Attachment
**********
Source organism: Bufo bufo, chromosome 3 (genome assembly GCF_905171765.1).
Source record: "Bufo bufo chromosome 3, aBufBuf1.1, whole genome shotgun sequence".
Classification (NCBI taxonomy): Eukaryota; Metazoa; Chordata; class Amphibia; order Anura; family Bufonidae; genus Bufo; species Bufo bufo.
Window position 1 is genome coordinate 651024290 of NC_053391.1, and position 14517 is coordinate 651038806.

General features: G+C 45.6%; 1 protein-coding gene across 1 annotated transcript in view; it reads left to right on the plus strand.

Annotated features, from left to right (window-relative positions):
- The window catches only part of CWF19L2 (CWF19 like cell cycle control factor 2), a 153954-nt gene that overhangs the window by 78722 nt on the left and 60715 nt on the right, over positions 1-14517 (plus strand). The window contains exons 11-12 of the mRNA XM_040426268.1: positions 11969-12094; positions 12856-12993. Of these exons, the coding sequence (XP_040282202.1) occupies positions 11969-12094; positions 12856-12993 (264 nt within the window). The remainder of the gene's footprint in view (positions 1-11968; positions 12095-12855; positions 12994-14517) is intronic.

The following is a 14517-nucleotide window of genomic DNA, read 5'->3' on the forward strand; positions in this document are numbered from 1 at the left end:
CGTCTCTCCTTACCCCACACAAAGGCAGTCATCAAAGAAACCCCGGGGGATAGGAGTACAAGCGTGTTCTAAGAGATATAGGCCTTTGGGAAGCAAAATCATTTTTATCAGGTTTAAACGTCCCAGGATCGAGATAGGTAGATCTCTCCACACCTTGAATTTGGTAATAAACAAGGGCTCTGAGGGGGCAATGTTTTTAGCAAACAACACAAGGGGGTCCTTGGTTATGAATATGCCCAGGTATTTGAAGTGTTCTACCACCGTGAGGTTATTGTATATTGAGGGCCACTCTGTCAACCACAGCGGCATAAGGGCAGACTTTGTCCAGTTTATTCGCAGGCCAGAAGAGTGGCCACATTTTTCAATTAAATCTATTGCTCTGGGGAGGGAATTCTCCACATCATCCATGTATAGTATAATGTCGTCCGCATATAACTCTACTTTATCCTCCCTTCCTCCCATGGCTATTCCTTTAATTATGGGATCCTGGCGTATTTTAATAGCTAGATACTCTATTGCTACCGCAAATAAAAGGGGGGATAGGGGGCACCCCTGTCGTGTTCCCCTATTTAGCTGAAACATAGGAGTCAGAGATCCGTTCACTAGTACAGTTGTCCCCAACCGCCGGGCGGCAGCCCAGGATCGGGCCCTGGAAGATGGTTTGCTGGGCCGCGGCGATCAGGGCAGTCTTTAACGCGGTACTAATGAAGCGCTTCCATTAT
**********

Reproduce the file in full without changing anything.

Source organism: Bufo bufo, chromosome 3 (genome assembly GCF_905171765.1).
Source record: "Bufo bufo chromosome 3, aBufBuf1.1, whole genome shotgun sequence".
Classification (NCBI taxonomy): Eukaryota; Metazoa; Chordata; class Amphibia; order Anura; family Bufonidae; genus Bufo; species Bufo bufo.
Window position 1 is genome coordinate 651024290 of NC_053391.1, and position 14517 is coordinate 651038806.

General features: G+C 45.6%; 1 protein-coding gene across 1 annotated transcript in view; it reads left to right on the plus strand.

Annotated features, from left to right (window-relative positions):
- The window catches only part of CWF19L2 (CWF19 like cell cycle control factor 2), a 153954-nt gene that overhangs the window by 78722 nt on the left and 60715 nt on the right, over positions 1-14517 (plus strand). The window contains exons 11-12 of the mRNA XM_040426268.1: positions 11969-12094; positions 12856-12993. Of these exons, the coding sequence (XP_040282202.1) occupies positions 11969-12094; positions 12856-12993 (264 nt within the window). The remainder of the gene's footprint in view (positions 1-11968; positions 12095-12855; positions 12994-14517) is intronic.

The following is a 14517-nucleotide window of genomic DNA, read 5'->3' on the forward strand; positions in this document are numbered from 1 at the left end:
CGTCTCTCCTTACCCCACACAAAGGCAGTCATCAAAGAAACCCCGGGGGATAGGAGTACAAGCGTGTTCTAAGAGATATAGGCCTTTGGGAAGCAAAATCATTTTTATCAGGTTTAAACGTCCCAGGATCGAGATAGGTAGATCTCTCCACACCTTGAATTTGGTAATAAACAAGGGCTCTGAGGGGGCAATGTTTTTAGCAAACAACACAAGGGGGTCCTTGGTTATGAATATGCCCAGGTATTTGAAGTGTTCTACCACCGTGAGGTTATTGTATATTGAGGGCCACTCTGTCAACCACAGCGGCATAAGGGCAGACTTTGTCCAGTTTATTCGCAGGCCAGAAGAGTGGCCACATTTTTCAATTAAATCTATTGCTCTGGGGAGGGAATTCTCCACATCATCCATGTATAGTATAATGTCGTCCGCATATAACTCTACTTTATCCTCCCTTCCTCCCATGGCTATTCCTTTAATTATGGGATCCTGGCGTATTTTAATAGCTAGATACTCTATTGCTACCGCAAATAAAAGGGGGGATAGGGGGCACCCCTGTCGTGTTCCCCTATTTAGCTGAAACATAGGAGTCAGAGATCCGTTCACTAGTACAGTTGTCCCCAACCGCCGGGCGGCAGCCCAGGATCGGGCCCTGGAAGATGGTTTGCTGGGCCGCGGCGATCAGGGCAGTCTTTAACGCGGTACTAATGAAGCGCTTCCATTAT